Even then, the end of the western empire wasn’t a sudden thing that happened overnight. If they had newspapers back then, there never would have been a headline one day that read, “Roman Empire Collapses!”
The idea of a dark age actually didn’t develop until the 14th century with the Italian scholar Petrarch.
The 13th and 14th centuries saw a rediscovery of classical authors and a renewed respect for the classical Greek and Roman periods.
For centuries after the rise of Christianity, most Europeans thought of the classical period as the dark ages. This was the pre-Christian era when paganism was the dominant religion. Pangan authors and thinkers were looked down upon by European Christians.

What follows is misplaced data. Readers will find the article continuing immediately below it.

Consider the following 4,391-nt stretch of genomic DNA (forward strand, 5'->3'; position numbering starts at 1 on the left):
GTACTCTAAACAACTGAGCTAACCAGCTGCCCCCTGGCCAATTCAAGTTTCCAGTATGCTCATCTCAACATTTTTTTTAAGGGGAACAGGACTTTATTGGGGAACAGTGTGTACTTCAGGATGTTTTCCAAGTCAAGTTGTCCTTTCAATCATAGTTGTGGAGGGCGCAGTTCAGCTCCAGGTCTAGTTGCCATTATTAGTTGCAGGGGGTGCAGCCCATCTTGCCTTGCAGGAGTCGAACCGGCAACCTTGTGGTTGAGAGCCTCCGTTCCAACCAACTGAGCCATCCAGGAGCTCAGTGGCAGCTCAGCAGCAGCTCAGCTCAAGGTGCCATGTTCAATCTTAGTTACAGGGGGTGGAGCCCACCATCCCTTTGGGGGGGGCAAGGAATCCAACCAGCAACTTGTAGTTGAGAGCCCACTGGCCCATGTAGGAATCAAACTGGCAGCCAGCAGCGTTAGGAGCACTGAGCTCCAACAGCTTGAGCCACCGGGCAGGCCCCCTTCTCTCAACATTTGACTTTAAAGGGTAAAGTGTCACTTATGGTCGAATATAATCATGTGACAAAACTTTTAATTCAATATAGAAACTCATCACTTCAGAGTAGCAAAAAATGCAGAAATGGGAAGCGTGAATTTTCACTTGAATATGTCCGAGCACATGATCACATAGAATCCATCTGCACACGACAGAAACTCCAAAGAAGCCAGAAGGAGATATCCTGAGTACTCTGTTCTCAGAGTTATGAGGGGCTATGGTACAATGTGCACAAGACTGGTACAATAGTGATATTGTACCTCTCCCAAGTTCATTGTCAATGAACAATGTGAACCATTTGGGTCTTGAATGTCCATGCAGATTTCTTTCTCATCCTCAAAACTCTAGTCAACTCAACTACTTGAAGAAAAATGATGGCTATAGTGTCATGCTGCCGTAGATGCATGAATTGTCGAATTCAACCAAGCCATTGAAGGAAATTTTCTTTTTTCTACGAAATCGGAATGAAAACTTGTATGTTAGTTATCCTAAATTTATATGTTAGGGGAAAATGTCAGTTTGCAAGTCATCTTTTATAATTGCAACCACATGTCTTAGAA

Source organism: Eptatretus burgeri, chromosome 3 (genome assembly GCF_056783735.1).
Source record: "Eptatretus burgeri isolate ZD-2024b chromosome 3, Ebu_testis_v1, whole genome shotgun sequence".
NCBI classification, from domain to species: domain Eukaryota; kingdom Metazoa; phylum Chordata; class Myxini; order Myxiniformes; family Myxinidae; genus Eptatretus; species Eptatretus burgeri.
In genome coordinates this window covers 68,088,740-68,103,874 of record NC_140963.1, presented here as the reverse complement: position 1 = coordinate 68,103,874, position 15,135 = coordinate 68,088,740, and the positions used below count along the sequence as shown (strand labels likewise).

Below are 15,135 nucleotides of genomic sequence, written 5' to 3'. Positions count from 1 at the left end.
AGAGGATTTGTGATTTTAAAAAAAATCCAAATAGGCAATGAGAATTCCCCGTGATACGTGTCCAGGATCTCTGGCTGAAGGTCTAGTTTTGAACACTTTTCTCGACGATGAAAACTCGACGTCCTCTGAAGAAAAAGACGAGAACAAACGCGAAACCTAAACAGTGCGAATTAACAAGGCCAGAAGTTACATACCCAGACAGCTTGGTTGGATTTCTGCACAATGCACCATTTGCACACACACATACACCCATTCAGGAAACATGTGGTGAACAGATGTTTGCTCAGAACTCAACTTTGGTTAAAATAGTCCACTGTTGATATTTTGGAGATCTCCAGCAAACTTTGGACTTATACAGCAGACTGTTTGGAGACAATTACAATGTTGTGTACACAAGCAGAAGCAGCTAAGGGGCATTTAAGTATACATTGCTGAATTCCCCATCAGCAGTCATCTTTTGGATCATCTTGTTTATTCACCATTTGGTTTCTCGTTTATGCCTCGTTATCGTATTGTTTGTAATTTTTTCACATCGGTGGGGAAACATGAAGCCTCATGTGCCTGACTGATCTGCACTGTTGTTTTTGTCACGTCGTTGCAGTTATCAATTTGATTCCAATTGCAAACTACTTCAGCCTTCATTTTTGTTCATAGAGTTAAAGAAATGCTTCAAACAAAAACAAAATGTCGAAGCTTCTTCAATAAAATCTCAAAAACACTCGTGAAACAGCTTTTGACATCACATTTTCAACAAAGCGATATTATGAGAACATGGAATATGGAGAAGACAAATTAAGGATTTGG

However, near the end of the Middle Ages, many of the Classical books which fell out of favor with the Church came back into popularity. The option of the classical period changed. No longer was it a dark period, but it became a period of enlightenment.
Petrarch wrote of the classical period, “Amidst the errors there shone forth men of genius; no less keen were their eyes, although they were surrounded by darkness and dense gloom”.
Petrarch basically viewed history as being in two ages: the age of light which was the classical period, and the age of darkness, which he lived in.
He viewed ancient Rome and Greece as eras of greatness.
The actual phrase “dark ages” came from an Italian cardinal named Caesar Baronius in 1602. He used the Latin phrase saeculum obscurum, which more literally translates to “an age of darkness”.